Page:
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Project failures are far more common than is commonly admitted but to some degree this is a result of portfolio managers not being aware of what constitutes failure. We explore this topic here to clarify this matter.

The word failure is used to indicate a lack of success, inadequate outcomes resulting from the neglect or omission of required design elements or of expected or required actions.

Although the lack of success or failure of a project might be laid at the feet of a project team manager or team, in almost all cases of perceived failure the cause is a failure of the design process. In the context of OQSI, the process is the project cycle and portfolio management system.

The main process failures include:
  • Failures to anticipate changes and associated outcomes that occur during implementation
  • Failures to analyse the full range of project options resulting is a lack of perception or comprehension of the implications of the project model
  • Failure to complete specific tasks
All of these process failures relate to project design deficiencies resulting in less than optimal design and lower than feasible. So, for the donor who uses a defective project cycle and portfolio management system the perception can be that a project has been successful because it is complete on time, covering intended scope and within budget. However, deficient design can results in project objectives being set at a level well below what is achievable. On the other hand over-ambitious proposals inevitably result in disappointments for stakeholders and others.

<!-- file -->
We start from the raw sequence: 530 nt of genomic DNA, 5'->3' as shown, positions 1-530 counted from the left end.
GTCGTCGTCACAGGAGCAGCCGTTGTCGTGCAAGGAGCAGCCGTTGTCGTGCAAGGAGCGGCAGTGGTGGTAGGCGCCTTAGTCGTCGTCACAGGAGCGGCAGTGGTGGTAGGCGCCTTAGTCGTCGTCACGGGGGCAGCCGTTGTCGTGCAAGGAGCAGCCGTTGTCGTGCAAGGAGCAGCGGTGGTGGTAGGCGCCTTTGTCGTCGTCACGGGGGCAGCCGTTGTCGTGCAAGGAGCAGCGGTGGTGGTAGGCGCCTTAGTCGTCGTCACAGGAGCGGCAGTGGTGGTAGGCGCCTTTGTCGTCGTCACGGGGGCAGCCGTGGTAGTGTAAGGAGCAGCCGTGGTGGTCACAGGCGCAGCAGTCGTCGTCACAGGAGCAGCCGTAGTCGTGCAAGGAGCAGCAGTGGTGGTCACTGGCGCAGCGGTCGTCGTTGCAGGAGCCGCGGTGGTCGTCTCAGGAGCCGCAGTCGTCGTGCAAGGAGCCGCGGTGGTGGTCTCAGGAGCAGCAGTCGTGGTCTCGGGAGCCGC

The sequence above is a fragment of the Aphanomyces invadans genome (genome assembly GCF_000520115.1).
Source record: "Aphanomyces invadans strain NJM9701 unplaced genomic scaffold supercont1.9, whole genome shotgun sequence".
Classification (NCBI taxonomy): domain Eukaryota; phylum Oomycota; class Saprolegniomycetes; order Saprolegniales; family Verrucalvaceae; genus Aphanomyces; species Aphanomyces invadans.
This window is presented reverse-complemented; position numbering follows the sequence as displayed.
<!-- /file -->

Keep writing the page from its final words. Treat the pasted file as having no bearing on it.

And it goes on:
The purpose of due diligence procedures is to avoid failure arising from deficient design by making use of procedures, each with well specified information requirements and analytical methods, covering the whole cycle in a step-wise but re-iterative fashion. The outcome is a design process that generates precise Logical Process Options (LPOs) that contain all of the anticipated changes and impacts a project might face during implementation accompanied by decision support for those occasions when the anticipated changed take place during implementation. Overall the objective is to minimise the likelihood of the types of failures outlined above, from taking place.

On the topic of the financial cost of project failures, the rough estimate on the annual global aid budget of US$ 215 billion (OECD) is of the order of US$ 75 billion. A detailed bassi for this calculation will be posted in this section in due course.